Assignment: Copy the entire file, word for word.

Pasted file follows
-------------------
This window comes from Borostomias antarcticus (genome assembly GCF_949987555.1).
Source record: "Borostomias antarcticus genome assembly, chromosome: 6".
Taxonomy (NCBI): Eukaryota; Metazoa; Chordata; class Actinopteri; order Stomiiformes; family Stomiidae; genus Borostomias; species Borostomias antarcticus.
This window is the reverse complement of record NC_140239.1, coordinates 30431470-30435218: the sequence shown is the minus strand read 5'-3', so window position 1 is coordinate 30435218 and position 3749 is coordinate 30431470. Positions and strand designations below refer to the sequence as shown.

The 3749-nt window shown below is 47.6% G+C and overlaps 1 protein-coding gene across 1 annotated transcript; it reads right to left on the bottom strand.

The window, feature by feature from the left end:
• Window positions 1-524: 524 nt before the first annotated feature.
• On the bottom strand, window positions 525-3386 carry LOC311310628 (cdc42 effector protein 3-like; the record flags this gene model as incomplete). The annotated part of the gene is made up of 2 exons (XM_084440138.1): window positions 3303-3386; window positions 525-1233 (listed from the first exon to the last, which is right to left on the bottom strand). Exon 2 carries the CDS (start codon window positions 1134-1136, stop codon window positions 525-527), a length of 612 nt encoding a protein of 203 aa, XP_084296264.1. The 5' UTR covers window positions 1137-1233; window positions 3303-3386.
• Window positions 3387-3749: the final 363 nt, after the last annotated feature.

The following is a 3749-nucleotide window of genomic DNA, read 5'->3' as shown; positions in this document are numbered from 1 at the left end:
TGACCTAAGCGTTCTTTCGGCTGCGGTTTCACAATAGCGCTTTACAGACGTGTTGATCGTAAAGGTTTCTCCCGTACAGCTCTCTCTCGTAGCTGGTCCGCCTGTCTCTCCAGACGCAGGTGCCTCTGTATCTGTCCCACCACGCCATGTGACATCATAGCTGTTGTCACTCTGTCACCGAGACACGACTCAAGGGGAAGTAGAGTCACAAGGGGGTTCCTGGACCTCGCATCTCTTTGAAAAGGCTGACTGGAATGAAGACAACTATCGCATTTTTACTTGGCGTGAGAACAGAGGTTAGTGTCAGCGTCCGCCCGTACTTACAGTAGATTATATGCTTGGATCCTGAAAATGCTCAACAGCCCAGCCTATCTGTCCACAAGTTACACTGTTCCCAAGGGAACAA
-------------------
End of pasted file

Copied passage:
This window comes from Borostomias antarcticus (genome assembly GCF_949987555.1).
Source record: "Borostomias antarcticus genome assembly, chromosome: 6".
Taxonomy (NCBI): Eukaryota; Metazoa; Chordata; class Actinopteri; order Stomiiformes; family Stomiidae; genus Borostomias; species Borostomias antarcticus.
This window is the reverse complement of record NC_140239.1, coordinates 30431470-30435218: the sequence shown is the minus strand read 5'-3', so window position 1 is coordinate 30435218 and position 3749 is coordinate 30431470. Positions and strand designations below refer to the sequence as shown.

The 3749-nt window shown below is 47.6% G+C and overlaps 1 protein-coding gene across 1 annotated transcript; it reads right to left on the bottom strand.

The window, feature by feature from the left end:
• Window positions 1-524: 524 nt before the first annotated feature.
• On the bottom strand, window positions 525-3386 carry LOC311310628 (cdc42 effector protein 3-like; the record flags this gene model as incomplete). The annotated part of the gene is made up of 2 exons (XM_084440138.1): window positions 3303-3386; window positions 525-1233 (listed from the first exon to the last, which is right to left on the bottom strand). Exon 2 carries the CDS (start codon window positions 1134-1136, stop codon window positions 525-527), a length of 612 nt encoding a protein of 203 aa, XP_084296264.1. The 5' UTR covers window positions 1137-1233; window positions 3303-3386.
• Window positions 3387-3749: the final 363 nt, after the last annotated feature.

The following is a 3749-nucleotide window of genomic DNA, read 5'->3' as shown; positions in this document are numbered from 1 at the left end:
TGACCTAAGCGTTCTTTCGGCTGCGGTTTCACAATAGCGCTTTACAGACGTGTTGATCGTAAAGGTTTCTCCCGTACAGCTCTCTCTCGTAGCTGGTCCGCCTGTCTCTCCAGACGCAGGTGCCTCTGTATCTGTCCCACCACGCCATGTGACATCATAGCTGTTGTCACTCTGTCACCGAGACACGACTCAAGGGGAAGTAGAGTCACAAGGGGGTTCCTGGACCTCGCATCTCTTTGAAAAGGCTGACTGGAATGAAGACAACTATCGCATTTTTACTTGGCGTGAGAACAGAGGTTAGTGTCAGCGTCCGCCCGTACTTACAGTAGATTATATGCTTGGATCCTGAAAATGCTCAACAGCCCAGCCTATCTGTCCACAAGTTACACTGTTCCCAAGGGAACAA